Friday, July 24, 2009
New York, New York (1977)
By Eric Jessen 7/24/09
I popped in the DVD for New York, New York and up came the option, “Yes” or “No”, to first watch an introduction by Martin Scorsese. Of course I selected “Yes,” interested in what the great director had to say. In the introduction Scorsese mapped out his thoughtful and interesting plan in making New York, New York. The premise: to mesh the old style musical from the 1950's - glorious, lavish but obviously fake sets, big colorful hats, and hundreds of extras – with modern conversational, often improvised dialogue between the stars Robert De Niro as Jimmy Doyle and Liza Minnelli as Francine Evans. Scorsese used similar style dialogue brilliantly in Mean Streets, Taxi Driver (“Are you talkin' to me?), and Alice Doesn't Live Here Anymore. Unfortunately, that meant I wasn't to expect any classic 50's musical one liners. But instead, as a consolation, the new style dialogue lends itself to more edgy scenes. When Jimmy and Francine are off stage, in the car or their bedroom, their back and forth has a chance to be more melodramatic but heartfelt, or in Robert De Niro's case, whiny, embarrassing but funny. With the modern colloquial Scorsese can more easily stick to a story in his wheel house: two odd ball lovers, talented, charming, hooligans scrounging on the streets of New York. It's a strange, somewhat counterintuitive but intriguing juxtaposition: the realism of vernacular improvisation with the pastel colored, candy-land, Stanley Donen-and-Gene Kelly-style fantasy world.
From Scorsese's description, I was very excited to watch New York, New York, curious to see if everything would fit. But after watching, I was disappointed.
My intended first sentence and initial reaction to the movie was.... “New York, New York is a glossy, perky, well funded bad idea. Pretty, snazzy but uncomfortable to watch from start to finish. The fundamental problem is in pairing Robert De Niro and Liza Minnelli as the star couple.”
It's hard to tell if Scorsese's idea would have worked with different actors or with less “old style musical” or less improvisation. Scorsese showed the ability, particularly in the last 30 minutes featuring Liza on Broadway, to make a fun lively musical. We also know he can make fantastic poetic realistic movies starring De Niro. But the pieces never came together. The story is jerky, and Liza and De Niro in more ways than one don't work together.
In the first 15 minutes I was distracted by the burning question, why would he be with her? The movie-star good looks courting the ugly duckling? Then I started to think, why would she be with him? She's talented, well mannered, while he's an obnoxious bullying pest. But then my father, who was watching with me and hearing me scoff frequently said, “just get past it.” He's was right, so I did. I accepted the seemingly ludicrous terms of the movie.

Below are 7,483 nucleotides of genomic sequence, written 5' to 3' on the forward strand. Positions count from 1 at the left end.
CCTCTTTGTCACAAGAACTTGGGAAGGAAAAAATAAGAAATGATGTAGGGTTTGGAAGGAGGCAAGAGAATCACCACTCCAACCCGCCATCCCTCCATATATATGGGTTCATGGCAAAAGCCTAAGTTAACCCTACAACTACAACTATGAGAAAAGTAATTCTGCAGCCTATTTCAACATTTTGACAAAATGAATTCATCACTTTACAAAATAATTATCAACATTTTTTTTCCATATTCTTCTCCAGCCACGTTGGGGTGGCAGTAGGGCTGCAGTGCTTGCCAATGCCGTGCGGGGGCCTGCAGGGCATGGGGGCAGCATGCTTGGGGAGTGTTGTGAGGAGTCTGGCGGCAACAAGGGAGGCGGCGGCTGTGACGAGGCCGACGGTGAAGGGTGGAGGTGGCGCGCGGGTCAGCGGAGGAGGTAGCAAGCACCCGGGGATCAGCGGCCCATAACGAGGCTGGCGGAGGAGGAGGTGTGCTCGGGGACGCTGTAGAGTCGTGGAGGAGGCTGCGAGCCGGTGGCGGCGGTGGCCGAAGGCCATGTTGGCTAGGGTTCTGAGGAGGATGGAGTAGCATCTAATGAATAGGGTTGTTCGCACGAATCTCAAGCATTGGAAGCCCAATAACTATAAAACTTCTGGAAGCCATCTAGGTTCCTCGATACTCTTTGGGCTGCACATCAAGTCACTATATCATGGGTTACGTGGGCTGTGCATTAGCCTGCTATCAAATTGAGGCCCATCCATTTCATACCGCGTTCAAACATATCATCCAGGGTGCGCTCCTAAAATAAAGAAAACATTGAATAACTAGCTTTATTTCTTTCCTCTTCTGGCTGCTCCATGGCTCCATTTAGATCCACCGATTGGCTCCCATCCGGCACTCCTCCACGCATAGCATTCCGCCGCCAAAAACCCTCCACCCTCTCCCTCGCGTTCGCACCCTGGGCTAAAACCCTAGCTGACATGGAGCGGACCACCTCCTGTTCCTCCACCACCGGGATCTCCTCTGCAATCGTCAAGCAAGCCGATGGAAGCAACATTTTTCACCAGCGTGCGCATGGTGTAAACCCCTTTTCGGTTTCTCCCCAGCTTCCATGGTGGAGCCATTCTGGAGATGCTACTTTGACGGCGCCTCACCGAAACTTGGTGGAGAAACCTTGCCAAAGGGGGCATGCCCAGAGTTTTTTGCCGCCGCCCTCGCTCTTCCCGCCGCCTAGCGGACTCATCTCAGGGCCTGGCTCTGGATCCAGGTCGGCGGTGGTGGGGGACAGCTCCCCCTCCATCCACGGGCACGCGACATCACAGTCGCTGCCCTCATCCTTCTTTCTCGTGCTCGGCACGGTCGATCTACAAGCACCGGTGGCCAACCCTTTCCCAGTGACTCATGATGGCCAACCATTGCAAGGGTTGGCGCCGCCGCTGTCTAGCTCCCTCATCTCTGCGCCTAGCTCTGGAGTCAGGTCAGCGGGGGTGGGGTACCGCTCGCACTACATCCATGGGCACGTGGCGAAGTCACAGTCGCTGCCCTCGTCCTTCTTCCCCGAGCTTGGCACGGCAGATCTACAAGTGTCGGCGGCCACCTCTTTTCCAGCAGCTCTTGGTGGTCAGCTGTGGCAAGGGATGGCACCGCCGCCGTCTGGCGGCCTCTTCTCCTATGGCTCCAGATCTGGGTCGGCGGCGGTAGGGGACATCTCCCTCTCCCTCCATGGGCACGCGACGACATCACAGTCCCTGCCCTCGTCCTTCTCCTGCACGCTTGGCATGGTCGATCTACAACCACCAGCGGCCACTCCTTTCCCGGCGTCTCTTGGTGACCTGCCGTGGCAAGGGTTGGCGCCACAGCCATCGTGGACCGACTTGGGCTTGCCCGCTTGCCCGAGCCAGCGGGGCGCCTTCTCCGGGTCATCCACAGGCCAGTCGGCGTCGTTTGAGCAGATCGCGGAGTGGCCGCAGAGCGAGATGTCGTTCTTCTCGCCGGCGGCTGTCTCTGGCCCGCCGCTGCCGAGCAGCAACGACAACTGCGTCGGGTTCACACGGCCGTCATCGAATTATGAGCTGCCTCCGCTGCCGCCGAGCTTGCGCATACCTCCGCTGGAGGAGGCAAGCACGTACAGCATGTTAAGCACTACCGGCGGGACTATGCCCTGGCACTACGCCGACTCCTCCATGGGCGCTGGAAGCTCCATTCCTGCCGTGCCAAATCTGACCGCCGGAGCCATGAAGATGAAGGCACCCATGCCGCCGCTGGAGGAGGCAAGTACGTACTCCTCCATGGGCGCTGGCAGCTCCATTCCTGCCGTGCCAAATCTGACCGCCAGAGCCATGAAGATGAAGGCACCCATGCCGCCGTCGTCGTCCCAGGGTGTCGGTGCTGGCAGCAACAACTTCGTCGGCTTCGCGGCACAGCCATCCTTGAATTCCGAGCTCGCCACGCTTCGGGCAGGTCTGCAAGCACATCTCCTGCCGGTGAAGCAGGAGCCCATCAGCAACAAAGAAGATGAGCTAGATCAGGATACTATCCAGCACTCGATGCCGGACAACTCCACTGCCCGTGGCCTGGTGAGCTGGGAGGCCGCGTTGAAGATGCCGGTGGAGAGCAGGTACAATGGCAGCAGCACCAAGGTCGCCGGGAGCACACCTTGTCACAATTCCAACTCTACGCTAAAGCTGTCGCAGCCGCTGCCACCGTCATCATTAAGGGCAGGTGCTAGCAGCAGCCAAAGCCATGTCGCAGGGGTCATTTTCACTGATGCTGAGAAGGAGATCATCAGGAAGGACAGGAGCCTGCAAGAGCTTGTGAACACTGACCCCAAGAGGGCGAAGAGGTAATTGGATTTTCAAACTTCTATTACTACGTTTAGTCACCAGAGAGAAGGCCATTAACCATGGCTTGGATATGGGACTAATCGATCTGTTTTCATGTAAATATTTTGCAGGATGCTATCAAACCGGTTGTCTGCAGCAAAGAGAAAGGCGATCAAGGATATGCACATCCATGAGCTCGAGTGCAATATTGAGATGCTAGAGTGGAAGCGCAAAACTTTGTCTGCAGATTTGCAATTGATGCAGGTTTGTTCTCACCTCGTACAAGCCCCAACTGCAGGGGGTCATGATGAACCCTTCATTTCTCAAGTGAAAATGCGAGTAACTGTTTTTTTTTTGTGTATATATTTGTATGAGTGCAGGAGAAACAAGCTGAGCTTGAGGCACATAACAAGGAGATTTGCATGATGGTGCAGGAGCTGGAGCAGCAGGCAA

De Niro and Liza, Okay. So I decided to immerse myself in their story. They meet, fall in love and get married so fast I hardly see how they got from point A to point B. I saw them together, bickering, then all of a sudden hugging, holding hands and wrestling in bed. I don't think that's how love progresses. Where are the ups and downs, the hot and heavy? They yell and scream at each other and yet they're in love.
So, the story is lax, but I was hoping Liza and De Niro would have good chemistry. Maybe they're a sweet combination like Astaire and Rogers (even though she was a little out of his league). But to my further dismay, Liza and De Niro are horrible together. The scenes when they're alone with each other are almost painful to watch. De Niro clearly overwhelms Liza in improvisation. She is put back, eh, eh, eh, about to talk, but silent. (In her defense, she actually sings and he fakes playing the saxophone.) He is overacting for the role. Someone needed to pull the reins back on his enthusiasm for being annoying. De Niro is out of place in front of the painted backgrounds of 50's style musicals.
In the end Scorsese makes his intention to go against the grain too obvious. He commits musical heresy. De Niro and Liza DON'T end up together. Their work keeps them apart, they're too afraid to talk, and that's it. The movie fades without romanticism into oblivion. Their separation is a strange unexpected twist but oddly anti-climatic. Maybe because I've been sensing the miss-match from the start.